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Thursday, 15 June 2023, Ciaran Donaghy
CIEH Member Matthew Clark yesterday gave evidence to the Environmental Audit parliamentary Select Committee on the issue of indoor and outdoor air quality targets.
Matthew Clark, ACIEH and member of the CIEH Environmental Protection Advisory Panel, gave evidence alongside Professor Jim McManus of the Association of Directors of Public Health (ADPH). Their evidence highlighted the important role local authorities have in addressing air pollution as an urgent public health issue, the success of certain measures such as Clean Air Zones (CAZs), and Ultra Low Emission Zones (ULEZs), the need to better address indoor air pollution, as well as making the case for greater monitoring and funding for local authorities to better understand local air quality and enforce regulations.
On the success of CAZs and ULEZs, Matthew informed the committee that “The impact of CAZs/ULEZs is well documented…we know that levels of NO2 fell in Bath by 21% between 2019 and 2021 when they introduced a CAZ and there was a 13% reduction in NO2 in the first six months in Birmingham when they introduced their CAZ…and we will continue to get new evidence going forward.”
Matthew informed the Committee that the single biggest source of PM2.5 is domestic burning and it is on the increase, with research from 2019 suggesting that 40% of people burning are doing so for aesthetic reasons. In terms of what he felt the solution to this urgent issue was, he said “The first step here has to be a concerted effort to inform the public about these devices…the first thing is information to educate and that might help stave off the ever-growing increase of solid fuel appliances that are being installed every year.” In response to a question as to whether domestic wood burners could be licensed, Matthew said “a licensing could work, you could base that…on the polluter pays method which we see through a permitting regime. However, that needs to come with the allocation of resources of whoever will be the regulator, and I suggest that will be local authorities, but that will be a heavy burden for local authorities.”
CIEH are delighted that one of our members had the opportunity to engage in this issue, as the UK Health Security Agency cite poor air quality as the ‘largest environmental risk to public health in the UK’ with the UK government estimating that air pollution is responsible for over 40,000 deaths in the UK each year. This issue is of great importance to CIEH members, with a recent survey finding 73% citing air quality as a policy priority area for CIEH.
This opportunity is the culmination of a long-standing CIEH campaign to improve air quality. CIEH have contributed to several government consultations such as Defra’s Draft Air Quality Strategy, the National Air Pollution Control Programme, Review of Local Air Quality Management Policy Guidance. CIEH spokespeople have appeared on BBC Radio 4 raising the issue of agricultural sources of pollution, with CIEH members discussing domestic wood burning in the New Statesman. CIEH’s CEO and members also met with Professor Sir Chris Whitty on indoor and outdoor air quality, following his 2022 annual report which focused on the subject.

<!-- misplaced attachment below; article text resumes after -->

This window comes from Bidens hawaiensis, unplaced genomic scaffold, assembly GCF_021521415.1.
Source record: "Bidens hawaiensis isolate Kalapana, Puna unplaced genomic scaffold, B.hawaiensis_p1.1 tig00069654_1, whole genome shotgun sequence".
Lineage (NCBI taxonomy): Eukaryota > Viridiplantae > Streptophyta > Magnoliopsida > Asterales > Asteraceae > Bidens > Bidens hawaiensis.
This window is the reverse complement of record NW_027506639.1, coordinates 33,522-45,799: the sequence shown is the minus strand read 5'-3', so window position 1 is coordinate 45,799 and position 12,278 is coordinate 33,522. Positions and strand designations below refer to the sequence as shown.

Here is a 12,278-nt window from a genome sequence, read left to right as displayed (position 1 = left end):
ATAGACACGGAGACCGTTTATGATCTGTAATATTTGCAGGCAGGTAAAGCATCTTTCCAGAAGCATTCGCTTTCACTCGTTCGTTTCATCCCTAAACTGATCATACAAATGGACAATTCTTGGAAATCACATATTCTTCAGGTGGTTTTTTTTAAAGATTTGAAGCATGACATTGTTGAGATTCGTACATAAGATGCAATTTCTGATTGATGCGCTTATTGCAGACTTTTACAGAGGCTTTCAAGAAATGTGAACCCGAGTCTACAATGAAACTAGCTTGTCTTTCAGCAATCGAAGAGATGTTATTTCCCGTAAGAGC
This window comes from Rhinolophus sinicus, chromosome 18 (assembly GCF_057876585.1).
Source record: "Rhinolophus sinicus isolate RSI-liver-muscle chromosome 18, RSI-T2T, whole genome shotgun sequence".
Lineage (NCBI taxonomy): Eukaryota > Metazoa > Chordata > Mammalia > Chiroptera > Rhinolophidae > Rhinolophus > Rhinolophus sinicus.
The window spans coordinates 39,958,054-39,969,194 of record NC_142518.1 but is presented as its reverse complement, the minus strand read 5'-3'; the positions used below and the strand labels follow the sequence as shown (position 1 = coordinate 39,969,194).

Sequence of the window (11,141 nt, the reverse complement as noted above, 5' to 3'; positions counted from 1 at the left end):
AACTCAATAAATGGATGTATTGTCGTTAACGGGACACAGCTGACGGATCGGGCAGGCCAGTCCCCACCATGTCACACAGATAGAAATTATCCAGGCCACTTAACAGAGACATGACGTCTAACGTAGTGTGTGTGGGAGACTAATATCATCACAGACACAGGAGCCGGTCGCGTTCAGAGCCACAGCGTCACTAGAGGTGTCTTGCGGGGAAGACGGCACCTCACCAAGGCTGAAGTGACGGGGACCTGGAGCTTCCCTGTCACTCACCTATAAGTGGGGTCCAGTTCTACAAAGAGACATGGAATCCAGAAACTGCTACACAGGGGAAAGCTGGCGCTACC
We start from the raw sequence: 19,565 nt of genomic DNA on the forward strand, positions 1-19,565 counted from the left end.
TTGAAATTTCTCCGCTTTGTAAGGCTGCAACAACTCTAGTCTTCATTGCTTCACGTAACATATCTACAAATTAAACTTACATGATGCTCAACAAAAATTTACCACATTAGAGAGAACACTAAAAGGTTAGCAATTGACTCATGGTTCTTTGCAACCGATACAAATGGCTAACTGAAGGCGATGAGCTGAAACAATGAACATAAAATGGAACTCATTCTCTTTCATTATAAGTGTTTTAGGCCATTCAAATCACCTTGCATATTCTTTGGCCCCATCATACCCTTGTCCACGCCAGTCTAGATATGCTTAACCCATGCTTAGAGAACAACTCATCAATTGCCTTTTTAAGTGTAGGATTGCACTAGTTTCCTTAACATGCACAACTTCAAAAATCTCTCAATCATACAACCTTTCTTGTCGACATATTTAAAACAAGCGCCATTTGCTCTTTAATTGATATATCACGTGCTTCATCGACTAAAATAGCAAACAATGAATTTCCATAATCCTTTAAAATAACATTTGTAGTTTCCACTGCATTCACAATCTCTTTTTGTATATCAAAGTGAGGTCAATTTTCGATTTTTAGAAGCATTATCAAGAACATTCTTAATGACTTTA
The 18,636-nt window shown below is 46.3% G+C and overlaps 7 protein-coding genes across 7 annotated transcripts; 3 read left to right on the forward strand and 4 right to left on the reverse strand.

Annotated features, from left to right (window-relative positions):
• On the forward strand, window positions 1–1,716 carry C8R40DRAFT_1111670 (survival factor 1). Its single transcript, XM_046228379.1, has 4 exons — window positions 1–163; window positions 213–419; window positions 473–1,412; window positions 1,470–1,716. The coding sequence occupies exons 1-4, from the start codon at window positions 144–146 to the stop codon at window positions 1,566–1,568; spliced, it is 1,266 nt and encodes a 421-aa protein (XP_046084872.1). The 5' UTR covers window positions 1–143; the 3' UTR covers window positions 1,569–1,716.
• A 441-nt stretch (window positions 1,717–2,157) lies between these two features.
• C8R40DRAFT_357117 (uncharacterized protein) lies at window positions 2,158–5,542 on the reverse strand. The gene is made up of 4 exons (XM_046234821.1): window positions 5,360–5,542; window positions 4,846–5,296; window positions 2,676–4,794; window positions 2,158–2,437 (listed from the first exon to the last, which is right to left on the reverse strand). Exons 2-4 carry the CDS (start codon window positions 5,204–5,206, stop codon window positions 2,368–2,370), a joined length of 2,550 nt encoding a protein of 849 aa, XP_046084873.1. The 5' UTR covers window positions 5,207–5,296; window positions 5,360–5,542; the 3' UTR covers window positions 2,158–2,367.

CIEH members have also influenced the air quality policy agenda in the devolved regions, with CIEH members giving evidence to the Climate Change, Environment, and Infrastructure Committee in the Welsh Senedd.
Matthew Clark, ACIEH, Air Quality Programme Manager for Hertfordshire County Council, and CIEH Environmental Protection Advisory Panel member, said:
“I am delighted to have the opportunity to make the case to government, on behalf of CIEH members, on what more needs to be done to tackle local air pollution.
Clean Air Day not only affords us all the chance to highlight the public health effects of air pollution, but also make the case that local authorities play such an important role in tackling this issue.
We have been invited to make further representations to the Committee to aid their report, and I look forward to working with CIEH colleagues on the Environmental Protection Panel in making suitable recommendations.”
Louise Hosking, Executive Director of Environmental Health at CIEH, said:
“On Clean Air Day, we couldn’t be more pleased to promote the fact that CIEH member voices are getting right to the heart of government, influencing the political agenda, and making the case for cleaner air.
Matthew did a fantastic job in highlighting the role local authorities play in addressing local air pollution, making the case for greater enforcement powers and funding to ensure local authorities are equipped with the tools they need to protect public health.
As a member of our Environmental Protection Panel, Matt, alongside other CIEH members of this panel, play a crucial role in ensuring CIEH member voices not only influence CIEH policy, but government policy too.”